IMGP3499SalalFlowersWBeeYears ago, a new neighbor moved in next door. Her home was pleasantly set among Douglas Fir (Pseudotsuga menziesii) trees. She confessed (though not very contritely) to a Sin-Against-Creation: she had taken a sample of the rangy, woody evergreen plant that grew at the base of the tall trees to a local nursery and demanded: “What is this? And how do I get rid of it?” With a look of horror, the nursery employee had informed her that the plant was our precious native Salal (Gaultheria shallon).

A Swedish relative came to visit my cousin’s family, who lived on 5 mostly-wooded acres east of Seattle. The Swede noted that, in many ways, the Puget Sound area reminded him of the Swedish landscape, green and verdant and largely forested, except… and he waved his hands at the underbrush growing among the sturdy trunks of tall Western Red Cedar (Thuja plicata), Western Hemlock (Tsuga heterophylla) and Douglas Fir, and said, rather scornfully, “but what is all this, this [he couldn’t find an English word for it] stuff?”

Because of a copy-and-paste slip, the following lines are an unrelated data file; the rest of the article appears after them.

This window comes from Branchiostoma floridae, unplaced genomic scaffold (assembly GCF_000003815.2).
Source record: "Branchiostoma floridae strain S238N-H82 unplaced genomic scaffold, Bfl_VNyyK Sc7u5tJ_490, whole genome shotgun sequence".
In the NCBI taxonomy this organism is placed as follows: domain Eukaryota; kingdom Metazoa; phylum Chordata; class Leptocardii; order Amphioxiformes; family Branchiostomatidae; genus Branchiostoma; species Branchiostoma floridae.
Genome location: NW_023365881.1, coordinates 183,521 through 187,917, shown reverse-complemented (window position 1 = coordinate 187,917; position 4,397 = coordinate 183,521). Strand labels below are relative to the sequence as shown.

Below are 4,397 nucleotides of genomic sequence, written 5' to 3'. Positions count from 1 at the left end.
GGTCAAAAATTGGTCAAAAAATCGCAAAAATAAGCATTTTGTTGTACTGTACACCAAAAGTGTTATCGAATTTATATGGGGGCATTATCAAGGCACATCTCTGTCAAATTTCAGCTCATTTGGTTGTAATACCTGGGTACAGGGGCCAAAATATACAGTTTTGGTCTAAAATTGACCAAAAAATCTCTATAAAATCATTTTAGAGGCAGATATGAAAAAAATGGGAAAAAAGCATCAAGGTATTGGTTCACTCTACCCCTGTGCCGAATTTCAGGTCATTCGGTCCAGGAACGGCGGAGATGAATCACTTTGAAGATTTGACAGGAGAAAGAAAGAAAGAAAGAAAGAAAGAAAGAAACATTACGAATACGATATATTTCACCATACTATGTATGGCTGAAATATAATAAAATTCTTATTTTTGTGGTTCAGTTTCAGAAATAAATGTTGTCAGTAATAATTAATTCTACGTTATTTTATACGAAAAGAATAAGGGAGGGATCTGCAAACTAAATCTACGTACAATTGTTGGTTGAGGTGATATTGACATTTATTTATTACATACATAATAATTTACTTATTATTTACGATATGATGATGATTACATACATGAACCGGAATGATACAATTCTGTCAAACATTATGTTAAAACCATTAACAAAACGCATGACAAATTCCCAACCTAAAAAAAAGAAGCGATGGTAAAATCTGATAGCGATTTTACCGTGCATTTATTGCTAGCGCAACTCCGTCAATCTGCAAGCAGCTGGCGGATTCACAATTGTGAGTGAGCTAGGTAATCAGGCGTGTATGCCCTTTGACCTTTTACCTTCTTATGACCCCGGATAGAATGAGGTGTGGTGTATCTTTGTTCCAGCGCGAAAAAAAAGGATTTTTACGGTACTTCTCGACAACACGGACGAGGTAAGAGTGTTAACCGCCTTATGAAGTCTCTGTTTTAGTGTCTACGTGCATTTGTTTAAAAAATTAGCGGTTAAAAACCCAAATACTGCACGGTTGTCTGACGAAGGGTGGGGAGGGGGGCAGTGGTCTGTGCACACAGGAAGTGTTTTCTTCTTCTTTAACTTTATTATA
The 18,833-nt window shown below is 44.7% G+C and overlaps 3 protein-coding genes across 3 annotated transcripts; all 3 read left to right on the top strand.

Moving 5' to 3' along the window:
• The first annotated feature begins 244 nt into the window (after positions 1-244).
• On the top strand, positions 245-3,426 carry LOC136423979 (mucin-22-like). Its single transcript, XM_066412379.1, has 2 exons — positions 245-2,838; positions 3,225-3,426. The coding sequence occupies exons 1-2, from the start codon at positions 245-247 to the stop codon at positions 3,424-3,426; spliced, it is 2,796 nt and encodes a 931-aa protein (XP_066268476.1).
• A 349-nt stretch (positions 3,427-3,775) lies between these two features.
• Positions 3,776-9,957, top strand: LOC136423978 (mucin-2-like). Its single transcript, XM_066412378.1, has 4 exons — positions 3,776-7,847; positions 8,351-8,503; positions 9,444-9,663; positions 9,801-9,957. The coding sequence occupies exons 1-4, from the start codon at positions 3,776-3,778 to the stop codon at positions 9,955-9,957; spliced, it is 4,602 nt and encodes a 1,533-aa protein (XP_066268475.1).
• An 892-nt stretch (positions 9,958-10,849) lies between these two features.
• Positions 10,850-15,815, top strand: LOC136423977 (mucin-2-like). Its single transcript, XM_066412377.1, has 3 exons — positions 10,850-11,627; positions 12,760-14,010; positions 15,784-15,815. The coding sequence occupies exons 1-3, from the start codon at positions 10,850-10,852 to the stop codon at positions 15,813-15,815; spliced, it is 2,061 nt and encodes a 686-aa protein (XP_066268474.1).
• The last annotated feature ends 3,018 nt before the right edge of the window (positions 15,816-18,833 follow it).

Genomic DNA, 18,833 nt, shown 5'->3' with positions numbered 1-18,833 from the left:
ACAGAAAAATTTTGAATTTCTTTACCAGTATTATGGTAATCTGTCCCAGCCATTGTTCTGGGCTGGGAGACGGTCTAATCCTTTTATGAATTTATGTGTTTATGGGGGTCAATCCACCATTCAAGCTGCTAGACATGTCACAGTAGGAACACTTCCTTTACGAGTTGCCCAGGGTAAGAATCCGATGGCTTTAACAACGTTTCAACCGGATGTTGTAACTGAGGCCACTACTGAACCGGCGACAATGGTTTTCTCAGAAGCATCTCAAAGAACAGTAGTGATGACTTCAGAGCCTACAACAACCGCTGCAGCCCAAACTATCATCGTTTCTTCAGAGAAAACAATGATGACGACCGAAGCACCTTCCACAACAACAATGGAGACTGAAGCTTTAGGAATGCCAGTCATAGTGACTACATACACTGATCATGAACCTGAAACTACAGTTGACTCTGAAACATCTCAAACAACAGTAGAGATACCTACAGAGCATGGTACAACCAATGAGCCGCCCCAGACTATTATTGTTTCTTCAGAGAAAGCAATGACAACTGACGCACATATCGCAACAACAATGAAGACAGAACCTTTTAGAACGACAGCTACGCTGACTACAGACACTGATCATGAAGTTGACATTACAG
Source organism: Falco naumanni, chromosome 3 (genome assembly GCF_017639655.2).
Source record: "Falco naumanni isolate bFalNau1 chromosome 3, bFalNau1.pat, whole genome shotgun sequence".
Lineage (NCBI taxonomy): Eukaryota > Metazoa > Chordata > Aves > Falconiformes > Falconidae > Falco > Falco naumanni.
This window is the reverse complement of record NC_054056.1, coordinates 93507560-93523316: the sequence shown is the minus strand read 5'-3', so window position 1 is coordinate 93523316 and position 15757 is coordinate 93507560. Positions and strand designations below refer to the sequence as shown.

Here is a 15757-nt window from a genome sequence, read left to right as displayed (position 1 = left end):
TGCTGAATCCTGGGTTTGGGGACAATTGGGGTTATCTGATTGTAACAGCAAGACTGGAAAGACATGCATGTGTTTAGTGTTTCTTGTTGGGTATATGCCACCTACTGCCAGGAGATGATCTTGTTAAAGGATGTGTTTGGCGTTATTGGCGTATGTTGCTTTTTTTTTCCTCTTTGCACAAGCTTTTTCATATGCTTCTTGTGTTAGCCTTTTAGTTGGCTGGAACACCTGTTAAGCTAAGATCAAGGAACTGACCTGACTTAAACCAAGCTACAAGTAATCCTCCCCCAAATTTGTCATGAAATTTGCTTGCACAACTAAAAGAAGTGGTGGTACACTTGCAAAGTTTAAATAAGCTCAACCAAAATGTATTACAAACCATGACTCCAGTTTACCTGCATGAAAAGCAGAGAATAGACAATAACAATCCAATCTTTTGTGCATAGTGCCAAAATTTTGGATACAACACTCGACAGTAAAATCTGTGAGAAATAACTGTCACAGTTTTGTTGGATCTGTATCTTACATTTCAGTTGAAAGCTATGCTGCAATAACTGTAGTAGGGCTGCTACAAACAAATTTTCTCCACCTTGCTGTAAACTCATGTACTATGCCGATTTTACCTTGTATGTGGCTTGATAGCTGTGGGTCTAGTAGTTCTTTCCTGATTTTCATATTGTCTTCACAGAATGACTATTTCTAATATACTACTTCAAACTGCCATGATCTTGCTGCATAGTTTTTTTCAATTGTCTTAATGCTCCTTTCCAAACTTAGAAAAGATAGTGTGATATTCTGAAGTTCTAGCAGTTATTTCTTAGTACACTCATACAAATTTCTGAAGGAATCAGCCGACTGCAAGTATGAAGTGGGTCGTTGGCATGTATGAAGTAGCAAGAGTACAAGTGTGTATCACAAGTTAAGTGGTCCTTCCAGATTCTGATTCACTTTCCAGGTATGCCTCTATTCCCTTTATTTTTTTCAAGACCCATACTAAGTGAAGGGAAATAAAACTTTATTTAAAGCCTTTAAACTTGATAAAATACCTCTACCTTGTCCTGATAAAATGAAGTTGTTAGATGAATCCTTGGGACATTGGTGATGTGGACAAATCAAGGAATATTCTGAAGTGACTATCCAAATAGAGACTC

Apparently, there is something in the human psyche that wants clear sight lines through the forest (the better to see large predators?). Or maybe it is just human nature to neaten things up, to control it, to tame it.

Here in the forests of maritime Cascadia–the Garden of Eden where we have been placed–we are blessed with brush, brush and more brush! Depending on the stage of growth a particular patch of woods is in, it will have a certain amount of “understory shrubs” (a more PC phrase than “brush”). For example, the edge of a forest or in a forest with still-small trees will be infested/thick/lush with Red Elderberry (Sambucus racemosa), Thimbleberry (Rubus parviflorus), Salal, Sword Fern (Polystichum munitum), Red Huckleberry (Vaccinium parvifolium) and/or any of a long list of view-blocking bushes. But a stand of old growth trees is much more open, because the canopies of the trees overlap, making the forest floor very shady.